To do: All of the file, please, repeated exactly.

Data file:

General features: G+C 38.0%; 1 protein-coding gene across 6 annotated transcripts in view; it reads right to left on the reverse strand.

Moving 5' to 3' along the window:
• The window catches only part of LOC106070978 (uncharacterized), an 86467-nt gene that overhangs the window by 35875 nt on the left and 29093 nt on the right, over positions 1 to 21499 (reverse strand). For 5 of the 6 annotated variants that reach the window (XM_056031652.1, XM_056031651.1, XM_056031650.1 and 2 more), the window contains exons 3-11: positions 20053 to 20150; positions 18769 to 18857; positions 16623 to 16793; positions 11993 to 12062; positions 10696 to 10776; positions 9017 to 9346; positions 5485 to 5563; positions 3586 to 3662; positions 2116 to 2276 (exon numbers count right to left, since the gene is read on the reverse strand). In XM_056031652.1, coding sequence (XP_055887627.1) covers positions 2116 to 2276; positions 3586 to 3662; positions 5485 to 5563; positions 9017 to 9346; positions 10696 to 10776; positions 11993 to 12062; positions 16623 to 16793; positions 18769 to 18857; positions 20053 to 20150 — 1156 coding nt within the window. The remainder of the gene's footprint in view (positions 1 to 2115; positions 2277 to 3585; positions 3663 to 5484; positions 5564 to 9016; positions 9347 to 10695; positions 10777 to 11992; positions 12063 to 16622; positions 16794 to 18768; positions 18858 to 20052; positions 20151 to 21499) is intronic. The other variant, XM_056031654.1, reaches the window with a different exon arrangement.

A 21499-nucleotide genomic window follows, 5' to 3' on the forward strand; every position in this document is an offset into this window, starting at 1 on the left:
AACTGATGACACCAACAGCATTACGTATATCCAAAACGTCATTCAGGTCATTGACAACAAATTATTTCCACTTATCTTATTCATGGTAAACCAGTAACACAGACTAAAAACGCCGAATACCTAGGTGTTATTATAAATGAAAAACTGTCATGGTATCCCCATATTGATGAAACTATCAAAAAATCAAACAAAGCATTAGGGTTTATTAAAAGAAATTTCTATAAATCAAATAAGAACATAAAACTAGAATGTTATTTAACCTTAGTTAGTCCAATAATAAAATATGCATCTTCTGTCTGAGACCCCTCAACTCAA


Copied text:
General features: G+C 38.0%; 1 protein-coding gene across 6 annotated transcripts in view; it reads right to left on the reverse strand.

Moving 5' to 3' along the window:
• The window catches only part of LOC106070978 (uncharacterized), an 86467-nt gene that overhangs the window by 35875 nt on the left and 29093 nt on the right, over positions 1 to 21499 (reverse strand). For 5 of the 6 annotated variants that reach the window (XM_056031652.1, XM_056031651.1, XM_056031650.1 and 2 more), the window contains exons 3-11: positions 20053 to 20150; positions 18769 to 18857; positions 16623 to 16793; positions 11993 to 12062; positions 10696 to 10776; positions 9017 to 9346; positions 5485 to 5563; positions 3586 to 3662; positions 2116 to 2276 (exon numbers count right to left, since the gene is read on the reverse strand). In XM_056031652.1, coding sequence (XP_055887627.1) covers positions 2116 to 2276; positions 3586 to 3662; positions 5485 to 5563; positions 9017 to 9346; positions 10696 to 10776; positions 11993 to 12062; positions 16623 to 16793; positions 18769 to 18857; positions 20053 to 20150 — 1156 coding nt within the window. The remainder of the gene's footprint in view (positions 1 to 2115; positions 2277 to 3585; positions 3663 to 5484; positions 5564 to 9016; positions 9347 to 10695; positions 10777 to 11992; positions 12063 to 16622; positions 16794 to 18768; positions 18858 to 20052; positions 20151 to 21499) is intronic. The other variant, XM_056031654.1, reaches the window with a different exon arrangement.

A 21499-nucleotide genomic window follows, 5' to 3' on the forward strand; every position in this document is an offset into this window, starting at 1 on the left:
AACTGATGACACCAACAGCATTACGTATATCCAAAACGTCATTCAGGTCATTGACAACAAATTATTTCCACTTATCTTATTCATGGTAAACCAGTAACACAGACTAAAAACGCCGAATACCTAGGTGTTATTATAAATGAAAAACTGTCATGGTATCCCCATATTGATGAAACTATCAAAAAATCAAACAAAGCATTAGGGTTTATTAAAAGAAATTTCTATAAATCAAATAAGAACATAAAACTAGAATGTTATTTAACCTTAGTTAGTCCAATAATAAAATATGCATCTTCTGTCTGAGACCCCTCAACTCAA